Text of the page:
Choosing between the Big Five and a smaller publisher (if you’re one of the lucky ones who even get the option) comes down to who you are, what you’ve written, and fit. The Big Five tend to pay larger advances, but smaller publishers tend to offer better royalty percentages, so if your book does well you have the potential to earn more. It’s easier to get lost in the shuffle of a major publishing house. If you or your book aren’t high profile they may not dedicate much in the way of resources to promotion and helping your book become a success.

Likewise, a smaller publisher may devote more personalized attention to publication and promotion of your book. With less books in their catalogue, and less fiscal leeway, smaller publishers tend to be more committed to each one’s success. That’s definitely a good thing.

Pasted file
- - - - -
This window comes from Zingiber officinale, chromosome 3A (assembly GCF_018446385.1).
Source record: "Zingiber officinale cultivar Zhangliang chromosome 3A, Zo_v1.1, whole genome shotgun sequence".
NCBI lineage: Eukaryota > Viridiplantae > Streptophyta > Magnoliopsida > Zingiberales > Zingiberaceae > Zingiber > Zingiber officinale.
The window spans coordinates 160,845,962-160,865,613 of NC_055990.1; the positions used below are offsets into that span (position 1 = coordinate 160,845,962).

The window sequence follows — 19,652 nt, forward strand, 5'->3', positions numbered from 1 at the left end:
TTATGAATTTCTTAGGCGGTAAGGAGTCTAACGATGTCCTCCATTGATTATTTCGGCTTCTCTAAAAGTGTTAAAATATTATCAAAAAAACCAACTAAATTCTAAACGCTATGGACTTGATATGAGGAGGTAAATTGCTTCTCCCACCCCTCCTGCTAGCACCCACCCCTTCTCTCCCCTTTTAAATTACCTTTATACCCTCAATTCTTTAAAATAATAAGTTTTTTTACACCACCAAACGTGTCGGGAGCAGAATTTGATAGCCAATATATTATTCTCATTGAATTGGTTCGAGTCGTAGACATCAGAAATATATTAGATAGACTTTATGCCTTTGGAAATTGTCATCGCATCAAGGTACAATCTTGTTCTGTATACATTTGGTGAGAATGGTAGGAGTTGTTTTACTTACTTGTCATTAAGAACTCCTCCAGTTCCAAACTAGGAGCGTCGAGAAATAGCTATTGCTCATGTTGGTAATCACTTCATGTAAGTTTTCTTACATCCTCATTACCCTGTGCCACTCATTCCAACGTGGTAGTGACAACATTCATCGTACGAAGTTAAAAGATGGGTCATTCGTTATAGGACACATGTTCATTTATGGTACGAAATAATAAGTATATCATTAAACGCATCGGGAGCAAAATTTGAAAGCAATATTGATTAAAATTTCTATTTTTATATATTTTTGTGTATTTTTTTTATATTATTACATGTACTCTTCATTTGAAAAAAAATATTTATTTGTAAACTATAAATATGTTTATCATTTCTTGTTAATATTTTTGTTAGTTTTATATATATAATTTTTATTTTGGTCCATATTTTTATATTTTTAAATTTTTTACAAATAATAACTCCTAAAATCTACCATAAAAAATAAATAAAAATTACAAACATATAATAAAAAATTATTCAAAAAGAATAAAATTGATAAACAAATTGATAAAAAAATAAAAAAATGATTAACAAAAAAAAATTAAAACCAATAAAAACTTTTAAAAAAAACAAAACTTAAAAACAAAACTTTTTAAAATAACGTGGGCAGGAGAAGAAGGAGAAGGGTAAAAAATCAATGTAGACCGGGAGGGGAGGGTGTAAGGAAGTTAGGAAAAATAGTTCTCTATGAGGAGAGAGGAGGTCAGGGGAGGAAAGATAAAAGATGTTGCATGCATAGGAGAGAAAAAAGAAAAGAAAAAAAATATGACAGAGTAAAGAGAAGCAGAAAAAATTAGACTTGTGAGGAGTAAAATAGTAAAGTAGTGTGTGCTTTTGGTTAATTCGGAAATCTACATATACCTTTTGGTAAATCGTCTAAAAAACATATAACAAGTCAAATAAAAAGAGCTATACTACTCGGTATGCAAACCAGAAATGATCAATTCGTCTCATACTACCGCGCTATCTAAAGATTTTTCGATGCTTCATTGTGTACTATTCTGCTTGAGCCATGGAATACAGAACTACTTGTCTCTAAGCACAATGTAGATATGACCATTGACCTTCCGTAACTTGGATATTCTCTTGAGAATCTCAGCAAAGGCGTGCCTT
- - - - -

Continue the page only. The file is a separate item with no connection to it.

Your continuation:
Let’s get into specifics.

· Can independent publishers be queried without an agent? Some can, some can at certain times of the year, and some can’t.

· Does having an agent help in dealing with indie publishers? Yes. It’s your agent’s job to find the best fit for your work. You pay for this service via commission, but whether it’s the Big Five or an indie publisher an agent should help with the process.

· How many independent publishers are out there? Hundreds. At least.

· Can indie publishers get your book into bookstores? It’s not as easy, but in short, yes. Amazon and Kindle are a big chunk of the bookselling game, but physical bookstores are still important. Smaller publishers can get your book to stores via wholesale distributors just like the major publishers. Even self-published books can make it to bookstore shelves.

· What is a micro publisher? A really small independent publisher, probably focused on one genre or only putting out a few books a year.